The Flaming Chalice
A flame within a chalice (a cup with a stem and foot) is a primary symbol of the Unitarian Universalist faith tradition. Many of our congregations kindle a flaming chalice in gatherings and worships and feature a chalice prominently.
Hans Deutsch, an Austrian artist, first brought together the chalice and the flame as a Unitarian symbol during his work with the Unitarian Service Committee during World War II. To Deutsch, the image had connotations of sacrifice and love.
To Unitarian Universalists today the flaming chalice is a symbol of hope, the sacred, the quest for truth, the warmth of community, the light of reason, and more.
We light a flaming chalice in worship to create a reverent space for reflection, prayer, meditation, and singing.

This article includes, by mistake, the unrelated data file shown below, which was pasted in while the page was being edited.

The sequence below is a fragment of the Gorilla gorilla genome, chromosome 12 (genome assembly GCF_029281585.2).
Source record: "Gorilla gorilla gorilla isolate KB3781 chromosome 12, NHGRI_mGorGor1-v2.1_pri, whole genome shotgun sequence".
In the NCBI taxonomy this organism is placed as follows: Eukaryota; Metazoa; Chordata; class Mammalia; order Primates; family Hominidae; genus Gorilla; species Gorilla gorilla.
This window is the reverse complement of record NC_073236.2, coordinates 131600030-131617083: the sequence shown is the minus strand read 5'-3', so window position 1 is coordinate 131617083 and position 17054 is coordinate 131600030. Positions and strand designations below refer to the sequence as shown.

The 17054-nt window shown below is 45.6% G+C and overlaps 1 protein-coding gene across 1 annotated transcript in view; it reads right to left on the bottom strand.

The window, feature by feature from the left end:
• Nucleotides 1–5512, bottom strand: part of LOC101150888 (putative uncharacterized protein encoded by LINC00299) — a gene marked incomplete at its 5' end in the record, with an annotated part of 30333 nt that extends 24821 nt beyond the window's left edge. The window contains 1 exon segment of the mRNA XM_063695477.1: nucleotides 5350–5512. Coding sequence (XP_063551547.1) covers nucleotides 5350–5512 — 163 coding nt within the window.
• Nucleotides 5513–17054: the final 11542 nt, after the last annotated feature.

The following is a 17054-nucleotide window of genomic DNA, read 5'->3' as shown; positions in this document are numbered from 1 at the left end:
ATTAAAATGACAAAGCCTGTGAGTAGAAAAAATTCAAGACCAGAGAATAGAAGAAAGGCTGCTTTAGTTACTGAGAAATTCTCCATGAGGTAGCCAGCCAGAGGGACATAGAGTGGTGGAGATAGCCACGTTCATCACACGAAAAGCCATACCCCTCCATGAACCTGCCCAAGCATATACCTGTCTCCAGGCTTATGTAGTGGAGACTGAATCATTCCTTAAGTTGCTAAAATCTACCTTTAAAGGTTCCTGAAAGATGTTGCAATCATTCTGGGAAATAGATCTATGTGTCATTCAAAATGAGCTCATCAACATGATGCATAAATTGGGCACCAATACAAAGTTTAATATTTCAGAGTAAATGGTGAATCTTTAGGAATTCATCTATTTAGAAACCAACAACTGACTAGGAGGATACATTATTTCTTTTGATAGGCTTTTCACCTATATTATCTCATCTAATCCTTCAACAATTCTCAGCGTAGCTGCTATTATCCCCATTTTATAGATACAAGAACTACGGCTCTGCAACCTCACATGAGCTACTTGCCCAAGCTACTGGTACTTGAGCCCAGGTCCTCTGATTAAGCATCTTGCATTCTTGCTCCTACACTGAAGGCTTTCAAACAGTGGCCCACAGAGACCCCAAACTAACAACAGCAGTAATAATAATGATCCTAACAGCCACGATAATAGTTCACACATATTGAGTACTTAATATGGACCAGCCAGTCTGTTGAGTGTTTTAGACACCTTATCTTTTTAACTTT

Worship at UUCLV is a time during the week when we all--children, teenagers, and adults--gather under one 'tent.' To worship is to give worth to something; we hold that our shared time together is worthy. We gather and practice being in covenanted religious community. Worship is about making a connection between the world outside and the spirit within. It is song and prayer, silence and recitation, giving and receiving. Worship is a time and place to set down our burdens, rejoice, reflect, and recharge before going out and living into our shared Unitarian Universalist faith.
Regular worship services are held each Sunday at 10:30 AM.
Nursery care is provided for those under age six.